The more we expect from our local church or the church universal the less we will discover in the church. But, when we expect less than our dreamy ideals the more church we will discover. Idealism wrecks reality and the church is not an ideal but a reality. Kingdom-now is not an ideal but a reality, and it is filled with broken promises by people who are themselves broken. Brokenness is part of what it means to indwell the church/kingdom reality in the world today. A broken people is, in fact, the more we are meant to encounter in the church because the church is sacred space for the flow of God’s grace and love and healing holiness.
Ordinary small churches are the norm and the reality of church life, of kingdom-now life.
Often this idealism, what Bonhoeffer calls a “wishful image,” both inspires and ruins church leaders (pastors, elders, deacons, ministers). It inspires these leaders to hope for the most and it ruins them when they encounter the reality of ordinary church life by ordinary Christians (who are the vast, vast majority).
Pastoring in the reality-called-church means first and foremost pastoring those to whom we are called. It does not mean changing them; it does not mean crushing them with our vision or frustrating them with expectations that they cannot themselves accomplish. It means knowing they God’s and that we are called to foster what God is doing in them. It means patience and forgiveness and grace and joy and love and disappointment and divisions and sad days accompanied by good days.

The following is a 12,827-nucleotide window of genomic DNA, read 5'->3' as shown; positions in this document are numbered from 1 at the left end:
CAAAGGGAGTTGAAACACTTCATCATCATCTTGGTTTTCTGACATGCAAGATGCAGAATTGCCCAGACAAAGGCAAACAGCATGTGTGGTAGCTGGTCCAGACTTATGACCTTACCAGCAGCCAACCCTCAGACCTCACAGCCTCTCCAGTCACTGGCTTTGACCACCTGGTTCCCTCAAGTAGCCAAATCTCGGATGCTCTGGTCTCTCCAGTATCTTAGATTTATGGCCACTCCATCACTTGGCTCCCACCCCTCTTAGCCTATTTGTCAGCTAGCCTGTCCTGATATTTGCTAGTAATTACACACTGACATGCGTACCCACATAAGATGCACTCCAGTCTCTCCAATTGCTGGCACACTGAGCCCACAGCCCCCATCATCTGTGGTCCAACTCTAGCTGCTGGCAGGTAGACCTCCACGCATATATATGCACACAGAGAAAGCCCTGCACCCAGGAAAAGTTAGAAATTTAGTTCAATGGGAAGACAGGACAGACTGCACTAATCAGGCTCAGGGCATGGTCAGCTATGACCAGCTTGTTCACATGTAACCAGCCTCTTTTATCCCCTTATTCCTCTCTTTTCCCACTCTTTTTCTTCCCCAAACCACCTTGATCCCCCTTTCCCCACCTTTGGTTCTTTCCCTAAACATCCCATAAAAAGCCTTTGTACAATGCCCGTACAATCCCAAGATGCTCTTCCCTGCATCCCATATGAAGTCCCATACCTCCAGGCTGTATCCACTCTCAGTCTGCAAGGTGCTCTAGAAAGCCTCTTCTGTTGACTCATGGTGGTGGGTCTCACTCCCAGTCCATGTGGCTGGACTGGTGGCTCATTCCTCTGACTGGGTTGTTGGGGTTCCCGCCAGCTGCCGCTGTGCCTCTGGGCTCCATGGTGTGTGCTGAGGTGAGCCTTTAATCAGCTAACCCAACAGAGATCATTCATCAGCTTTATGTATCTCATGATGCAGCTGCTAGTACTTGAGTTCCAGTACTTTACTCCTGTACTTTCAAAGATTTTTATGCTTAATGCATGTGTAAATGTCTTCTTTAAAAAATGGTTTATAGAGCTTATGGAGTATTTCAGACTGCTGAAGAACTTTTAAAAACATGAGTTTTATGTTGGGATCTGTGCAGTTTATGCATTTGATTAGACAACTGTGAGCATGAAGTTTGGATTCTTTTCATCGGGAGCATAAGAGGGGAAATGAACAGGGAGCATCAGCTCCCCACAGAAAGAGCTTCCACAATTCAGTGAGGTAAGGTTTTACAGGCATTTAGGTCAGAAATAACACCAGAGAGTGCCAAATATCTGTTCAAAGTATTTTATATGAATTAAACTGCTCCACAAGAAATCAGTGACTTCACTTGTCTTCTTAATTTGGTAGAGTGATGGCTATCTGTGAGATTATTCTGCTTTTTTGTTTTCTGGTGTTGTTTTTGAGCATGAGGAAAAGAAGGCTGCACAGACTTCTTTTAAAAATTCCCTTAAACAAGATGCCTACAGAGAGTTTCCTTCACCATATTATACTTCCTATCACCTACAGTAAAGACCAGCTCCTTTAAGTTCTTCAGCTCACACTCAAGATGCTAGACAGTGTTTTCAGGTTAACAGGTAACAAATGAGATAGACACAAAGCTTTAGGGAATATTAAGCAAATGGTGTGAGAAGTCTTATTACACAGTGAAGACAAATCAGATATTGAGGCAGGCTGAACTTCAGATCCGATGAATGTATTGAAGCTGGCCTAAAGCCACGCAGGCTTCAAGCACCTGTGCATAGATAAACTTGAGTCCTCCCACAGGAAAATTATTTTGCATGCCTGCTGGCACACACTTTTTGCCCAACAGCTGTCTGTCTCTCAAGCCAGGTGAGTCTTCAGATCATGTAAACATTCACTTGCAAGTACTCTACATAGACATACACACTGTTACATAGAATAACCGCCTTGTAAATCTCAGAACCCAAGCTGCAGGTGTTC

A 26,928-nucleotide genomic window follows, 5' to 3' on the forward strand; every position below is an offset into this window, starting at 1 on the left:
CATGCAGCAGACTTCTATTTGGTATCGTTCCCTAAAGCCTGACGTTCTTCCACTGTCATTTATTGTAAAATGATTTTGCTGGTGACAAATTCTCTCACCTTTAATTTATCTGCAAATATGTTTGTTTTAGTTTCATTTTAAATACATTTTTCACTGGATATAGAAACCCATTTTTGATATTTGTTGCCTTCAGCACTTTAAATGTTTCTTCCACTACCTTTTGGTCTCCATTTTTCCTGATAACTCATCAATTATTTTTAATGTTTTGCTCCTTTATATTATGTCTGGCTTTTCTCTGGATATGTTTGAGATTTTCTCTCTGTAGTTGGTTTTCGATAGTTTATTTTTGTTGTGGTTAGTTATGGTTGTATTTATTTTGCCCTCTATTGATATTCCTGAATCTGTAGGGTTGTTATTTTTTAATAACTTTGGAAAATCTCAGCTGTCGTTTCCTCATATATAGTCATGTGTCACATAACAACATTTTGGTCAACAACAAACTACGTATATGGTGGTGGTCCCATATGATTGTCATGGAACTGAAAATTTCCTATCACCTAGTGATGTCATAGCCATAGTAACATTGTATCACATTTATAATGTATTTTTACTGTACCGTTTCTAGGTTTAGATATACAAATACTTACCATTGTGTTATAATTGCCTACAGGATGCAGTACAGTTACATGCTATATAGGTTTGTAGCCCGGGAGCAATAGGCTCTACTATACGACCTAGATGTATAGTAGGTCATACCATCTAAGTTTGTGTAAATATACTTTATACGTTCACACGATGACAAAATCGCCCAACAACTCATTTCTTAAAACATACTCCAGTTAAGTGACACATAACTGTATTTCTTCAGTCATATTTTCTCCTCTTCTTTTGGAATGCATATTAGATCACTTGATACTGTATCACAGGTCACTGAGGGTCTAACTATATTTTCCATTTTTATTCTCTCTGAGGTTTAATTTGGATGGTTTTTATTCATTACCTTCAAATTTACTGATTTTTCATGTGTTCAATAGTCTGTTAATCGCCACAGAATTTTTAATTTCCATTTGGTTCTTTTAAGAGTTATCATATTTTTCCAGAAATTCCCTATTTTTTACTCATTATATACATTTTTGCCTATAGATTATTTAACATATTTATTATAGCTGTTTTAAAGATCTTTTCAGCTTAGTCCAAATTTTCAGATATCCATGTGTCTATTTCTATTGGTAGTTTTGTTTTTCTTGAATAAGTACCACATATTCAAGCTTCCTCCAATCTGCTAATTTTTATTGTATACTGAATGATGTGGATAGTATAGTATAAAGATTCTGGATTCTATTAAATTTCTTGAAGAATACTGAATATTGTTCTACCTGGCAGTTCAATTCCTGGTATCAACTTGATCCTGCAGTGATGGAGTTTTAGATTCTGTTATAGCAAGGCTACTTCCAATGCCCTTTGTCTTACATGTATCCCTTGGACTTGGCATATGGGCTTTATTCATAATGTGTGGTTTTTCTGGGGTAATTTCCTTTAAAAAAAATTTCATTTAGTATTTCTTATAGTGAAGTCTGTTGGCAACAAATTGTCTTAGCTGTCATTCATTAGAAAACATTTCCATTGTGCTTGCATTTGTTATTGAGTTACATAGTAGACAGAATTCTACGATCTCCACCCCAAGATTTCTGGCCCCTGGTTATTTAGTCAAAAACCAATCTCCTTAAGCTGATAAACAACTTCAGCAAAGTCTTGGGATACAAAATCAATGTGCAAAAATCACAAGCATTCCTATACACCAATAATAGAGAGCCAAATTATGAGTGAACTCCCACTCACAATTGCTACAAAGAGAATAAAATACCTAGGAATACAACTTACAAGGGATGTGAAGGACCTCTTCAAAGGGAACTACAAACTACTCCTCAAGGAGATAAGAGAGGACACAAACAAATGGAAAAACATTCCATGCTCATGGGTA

Pastors smitten by the ideal of the church think more of themselves as prophets instead of pastors. It’s the sin of the young pastor, the recent seminary graduate who has had little experience in pastoring, and it creates sharp-edged communication with the people of God whom that pastor is called to serve (not chide, not ruin). A pastor who is always a prophet will either have to create his or her own church or drive out the better part of the church or pack up and move to another church, where often enough the same bad habits will be revealed and the same cycle of vision, disappointment, chiding, leaving and starting over again will repeat itself.
Pastors pastor; they aren’t prophets; we don’t want a church run by a prophet. Churches are guided by pastors.
Pastors driven by ideals push aside all those who are not caught up in that ideal: the children won’t matter; teens are encouraged to enter the program; seniors citizens are pushed into the corner and asked to pray and keep busy but their wisdom is ignored. Those with different views are squashed; those who challenge the prophet-pastor are seen as dissidents and divisive and dangerous; those who think for themselves are silenced. The only voice that matters is the one who speaks for the vision, for the dreamy wish.
The real church, then, is made up of ordinary Christians who are ordinary sinners. If we know that is the reality, we will expect less (in the sense of living for the wishful image) and in living with that less we will discover the more of genuine fellowship of genuine Christians. The pastor who lives like this will discover expecting less will lead to the more of genuine pastoral ministry. The pastor who lives like this will know that he or she needs the table of the Lord as much as the congregants. The pastor who knows the reality of the church then will know that Jesus is the Lord and that the pastor is nothing but called to lead people to that Lord.